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Power-guzzling TVs to be banned

Energy-hungry television sets will soon be banned across California in a landmark move by state legislators to reduce energy consumption
Television sets in California will be required to be more energy efficient

Energy-hungry television sets will soon be banned across California in a landmark move by state legislators to reduce energy consumption.

The state will be the first in the US to impose a mandatory energy curb on TVs, an often-overlooked power drain.

Supporters say the move will help save California residents more than $8bn over 10 years in energy costs.

But some 25% of TVs currently on sale would not meet the minimum standards, an industry group in Virginia said.

The California Energy Commission will require that all new television sets up to 58 inches (147cm) be more energy efficient by 2011, consuming 33% less energy than current sets.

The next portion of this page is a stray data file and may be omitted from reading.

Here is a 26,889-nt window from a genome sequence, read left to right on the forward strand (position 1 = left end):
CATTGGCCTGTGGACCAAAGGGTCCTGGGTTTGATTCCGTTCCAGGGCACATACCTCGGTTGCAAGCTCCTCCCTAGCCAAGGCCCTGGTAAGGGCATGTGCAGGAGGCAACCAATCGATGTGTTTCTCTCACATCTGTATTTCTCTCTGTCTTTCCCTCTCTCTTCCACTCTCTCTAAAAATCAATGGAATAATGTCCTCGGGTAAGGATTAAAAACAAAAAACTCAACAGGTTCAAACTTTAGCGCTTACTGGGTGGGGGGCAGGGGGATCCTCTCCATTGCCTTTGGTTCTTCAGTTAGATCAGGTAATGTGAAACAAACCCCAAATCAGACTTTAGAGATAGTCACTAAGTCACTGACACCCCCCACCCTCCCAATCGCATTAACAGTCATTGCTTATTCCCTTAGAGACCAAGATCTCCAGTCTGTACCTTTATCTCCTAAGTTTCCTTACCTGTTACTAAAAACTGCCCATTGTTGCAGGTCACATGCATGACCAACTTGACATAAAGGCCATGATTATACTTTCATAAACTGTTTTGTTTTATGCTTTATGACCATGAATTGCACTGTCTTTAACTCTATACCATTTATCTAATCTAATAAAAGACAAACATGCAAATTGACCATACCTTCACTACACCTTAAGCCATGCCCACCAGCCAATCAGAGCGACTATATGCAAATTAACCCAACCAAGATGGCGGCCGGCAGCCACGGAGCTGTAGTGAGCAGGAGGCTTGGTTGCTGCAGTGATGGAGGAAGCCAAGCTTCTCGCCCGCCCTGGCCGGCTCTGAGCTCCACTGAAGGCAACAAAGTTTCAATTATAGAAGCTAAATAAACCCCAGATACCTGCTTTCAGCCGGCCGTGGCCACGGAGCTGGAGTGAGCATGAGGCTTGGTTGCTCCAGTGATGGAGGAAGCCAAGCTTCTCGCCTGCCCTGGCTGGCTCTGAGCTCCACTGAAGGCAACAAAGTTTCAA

The standards will get even tougher in 2013, when regulators will require sets to be 50% more efficient.

"We have every confidence this industry will be able to meet the rule and then some," energy commissioner Julia Levin said.

"It will save consumers money, it will help protect public health and it will spark innovation."

Television usage currently accounts for 10% of home electricity use in California, according to the state's energy commission.

'Limit choice'

Environmental groups applauded the tougher standards, saying the new rules would help avoid the need for a new 500-megawatt power plant to be built and save nearly $1bn each year.

However, some consumer advocates and industry leaders opposed the move, saying it would limit consumer choice and increase the price of television sets.

"It could drive up costs," said Dave Arland, who represents the plasma television industry.

"The ones that are super energy efficient are the ones that are more pricey."

California has long pioneered environmental change, setting tough standards on everything from refrigerators to washing machines.

As a result, electricity use in the state has stayed level for nearly three decades, whereas it has risen elsewhere in the US.



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